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Title Possible link between hormones and Alzheimer's Dementia
Date 3 July 2020
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It has been recognised for many years that more women than men are affected by Alzheimer's Dementia (AD). Female hormones have been thought to play a role and new information adds more evidence to the debate.

A recently published study investigated the differences in brain biomarkers of AD in men and women. (A biomarker is a measurable characteristic of normal, or abnormal, function). The biomarkers measured were ß-amyloid levels, glucose metabolism and gray and white matter volume of the brain; all well-established AD biomarkers. It is believed that brain biomarkers are more sensitive than tests of cognitive function for assessing risk of AD in individuals without any symptoms of AD.

85 healthy women and 36 healthy men aged 40 to 65 were assessed. Women showed higher ß-amyloid levels, lower glucose metabolism, and lower gray and white matter volume and hence increased risk of AD. Further, being menopausal was found to be most consistently and strongly associated with the observed brain biomarker differences, suggesting an important effect of lower levels of estrogen.

The loss of gray matter showed that areas of the brain affected matched with those areas where estrogen receptors are widely found. Higher glucose metabolism (a favourable biomarker) was seen in women who had taken hormone replacement therapy (HRT) than those who had not. Thyroid disease and having had a hysterectomy also influenced the biomarkers.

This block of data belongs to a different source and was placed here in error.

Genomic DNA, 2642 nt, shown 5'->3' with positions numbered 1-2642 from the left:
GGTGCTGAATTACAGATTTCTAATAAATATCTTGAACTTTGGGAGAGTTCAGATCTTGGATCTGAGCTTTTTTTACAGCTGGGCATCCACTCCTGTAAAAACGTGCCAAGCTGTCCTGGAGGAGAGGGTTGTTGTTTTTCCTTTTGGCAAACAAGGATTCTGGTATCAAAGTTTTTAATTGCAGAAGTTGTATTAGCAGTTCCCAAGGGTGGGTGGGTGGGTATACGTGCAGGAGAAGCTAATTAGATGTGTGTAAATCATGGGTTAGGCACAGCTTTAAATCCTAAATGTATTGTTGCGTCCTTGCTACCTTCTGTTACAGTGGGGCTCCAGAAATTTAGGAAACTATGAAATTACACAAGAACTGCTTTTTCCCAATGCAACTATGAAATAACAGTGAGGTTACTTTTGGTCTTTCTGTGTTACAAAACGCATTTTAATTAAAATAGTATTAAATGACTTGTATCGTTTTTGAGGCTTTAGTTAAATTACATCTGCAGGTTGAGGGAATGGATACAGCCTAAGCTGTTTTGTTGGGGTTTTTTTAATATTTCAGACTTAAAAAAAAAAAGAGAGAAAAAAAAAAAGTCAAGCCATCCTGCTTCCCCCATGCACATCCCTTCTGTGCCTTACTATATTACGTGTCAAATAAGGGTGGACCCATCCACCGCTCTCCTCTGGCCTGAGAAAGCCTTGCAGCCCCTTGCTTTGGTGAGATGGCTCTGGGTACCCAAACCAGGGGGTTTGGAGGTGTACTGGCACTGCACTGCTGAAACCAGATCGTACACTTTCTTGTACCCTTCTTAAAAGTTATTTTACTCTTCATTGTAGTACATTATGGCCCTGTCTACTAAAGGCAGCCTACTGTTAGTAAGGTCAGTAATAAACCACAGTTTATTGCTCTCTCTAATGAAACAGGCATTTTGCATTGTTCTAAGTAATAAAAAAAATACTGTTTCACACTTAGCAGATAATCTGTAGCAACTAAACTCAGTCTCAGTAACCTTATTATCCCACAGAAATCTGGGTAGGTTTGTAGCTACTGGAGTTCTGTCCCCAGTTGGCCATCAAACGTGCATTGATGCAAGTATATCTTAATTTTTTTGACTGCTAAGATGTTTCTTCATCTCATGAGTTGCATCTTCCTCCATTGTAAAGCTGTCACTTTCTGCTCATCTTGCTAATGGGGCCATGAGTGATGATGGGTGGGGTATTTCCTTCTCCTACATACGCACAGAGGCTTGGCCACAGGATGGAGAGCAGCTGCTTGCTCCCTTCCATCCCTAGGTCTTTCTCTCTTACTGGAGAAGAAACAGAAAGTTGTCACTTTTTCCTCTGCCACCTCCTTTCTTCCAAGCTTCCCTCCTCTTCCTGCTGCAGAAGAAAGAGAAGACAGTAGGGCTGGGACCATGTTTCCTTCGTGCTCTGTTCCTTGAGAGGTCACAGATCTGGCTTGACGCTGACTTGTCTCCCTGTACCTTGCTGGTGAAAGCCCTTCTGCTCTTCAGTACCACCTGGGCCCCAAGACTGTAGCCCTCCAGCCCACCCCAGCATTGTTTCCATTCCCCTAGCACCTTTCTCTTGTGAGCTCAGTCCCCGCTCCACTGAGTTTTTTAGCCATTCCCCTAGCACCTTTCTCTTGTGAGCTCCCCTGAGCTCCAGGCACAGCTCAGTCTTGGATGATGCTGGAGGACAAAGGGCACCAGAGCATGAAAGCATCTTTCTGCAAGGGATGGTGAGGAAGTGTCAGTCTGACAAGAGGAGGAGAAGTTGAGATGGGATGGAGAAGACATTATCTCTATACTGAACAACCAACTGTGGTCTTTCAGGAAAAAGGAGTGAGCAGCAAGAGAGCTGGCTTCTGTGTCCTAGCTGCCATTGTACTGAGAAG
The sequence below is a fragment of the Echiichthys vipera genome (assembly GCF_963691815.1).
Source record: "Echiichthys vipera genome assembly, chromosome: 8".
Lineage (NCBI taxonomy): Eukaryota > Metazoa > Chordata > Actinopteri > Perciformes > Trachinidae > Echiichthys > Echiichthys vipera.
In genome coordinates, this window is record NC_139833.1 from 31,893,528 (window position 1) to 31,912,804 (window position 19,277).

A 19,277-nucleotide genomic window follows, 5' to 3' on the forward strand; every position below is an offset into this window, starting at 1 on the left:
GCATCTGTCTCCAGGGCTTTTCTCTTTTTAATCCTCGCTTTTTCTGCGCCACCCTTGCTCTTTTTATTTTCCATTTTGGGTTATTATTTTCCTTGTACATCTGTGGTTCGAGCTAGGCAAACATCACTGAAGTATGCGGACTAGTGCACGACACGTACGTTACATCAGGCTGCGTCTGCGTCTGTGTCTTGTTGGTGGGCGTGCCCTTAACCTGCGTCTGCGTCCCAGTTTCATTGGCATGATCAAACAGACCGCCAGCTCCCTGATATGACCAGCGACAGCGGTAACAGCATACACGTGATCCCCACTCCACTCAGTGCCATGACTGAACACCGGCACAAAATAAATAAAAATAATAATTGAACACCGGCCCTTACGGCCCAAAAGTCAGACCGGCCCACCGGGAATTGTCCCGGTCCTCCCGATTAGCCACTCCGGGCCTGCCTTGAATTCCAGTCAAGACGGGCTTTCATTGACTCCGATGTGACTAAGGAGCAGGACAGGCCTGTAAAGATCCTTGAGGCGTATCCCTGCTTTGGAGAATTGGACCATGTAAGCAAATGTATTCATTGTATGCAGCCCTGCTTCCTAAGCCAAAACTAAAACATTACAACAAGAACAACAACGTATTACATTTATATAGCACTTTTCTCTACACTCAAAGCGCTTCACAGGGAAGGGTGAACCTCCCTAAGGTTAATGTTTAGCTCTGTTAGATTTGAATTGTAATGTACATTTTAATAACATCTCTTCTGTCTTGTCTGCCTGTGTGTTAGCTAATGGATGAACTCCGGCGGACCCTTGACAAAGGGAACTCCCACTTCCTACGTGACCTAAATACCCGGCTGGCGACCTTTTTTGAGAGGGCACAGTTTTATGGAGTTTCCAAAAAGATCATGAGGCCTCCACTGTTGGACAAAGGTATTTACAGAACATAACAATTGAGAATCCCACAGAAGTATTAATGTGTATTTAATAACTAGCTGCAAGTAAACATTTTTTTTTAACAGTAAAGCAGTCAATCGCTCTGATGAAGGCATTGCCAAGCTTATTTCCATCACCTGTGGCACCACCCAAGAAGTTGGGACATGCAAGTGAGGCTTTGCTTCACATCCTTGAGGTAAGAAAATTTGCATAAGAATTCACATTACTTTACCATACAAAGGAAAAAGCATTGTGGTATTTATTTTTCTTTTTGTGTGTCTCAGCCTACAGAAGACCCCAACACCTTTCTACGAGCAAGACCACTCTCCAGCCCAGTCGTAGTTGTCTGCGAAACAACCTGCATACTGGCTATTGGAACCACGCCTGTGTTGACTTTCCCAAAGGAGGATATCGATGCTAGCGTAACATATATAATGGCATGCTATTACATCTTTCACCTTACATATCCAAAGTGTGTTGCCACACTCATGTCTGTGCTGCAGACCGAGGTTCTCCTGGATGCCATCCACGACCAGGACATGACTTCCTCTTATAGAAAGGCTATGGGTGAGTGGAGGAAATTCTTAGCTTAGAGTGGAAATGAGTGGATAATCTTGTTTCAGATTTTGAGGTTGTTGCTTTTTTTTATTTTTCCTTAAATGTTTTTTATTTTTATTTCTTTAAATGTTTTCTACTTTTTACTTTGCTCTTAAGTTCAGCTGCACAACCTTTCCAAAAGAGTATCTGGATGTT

Although this is a relatively small study, it provides important information which strengthens the belief that menopausal estrogen lack may increase the risk of, as evidenced by measurable risk factors. In addition, these findings suggest that the window of opportunity for interventions which may prevent Alzheimer's Dementia in women is early in the menopausal transition. The role of HRT to reduce risk has not been confirmed but deserves further larger and longer research.

Reference: Sex-driven modifiers of Alzheimer risk. A multimodality brain imaging study. Rahman A, Schelbaum E, Hoffman K et al. First published June 14, 2020 Neurology


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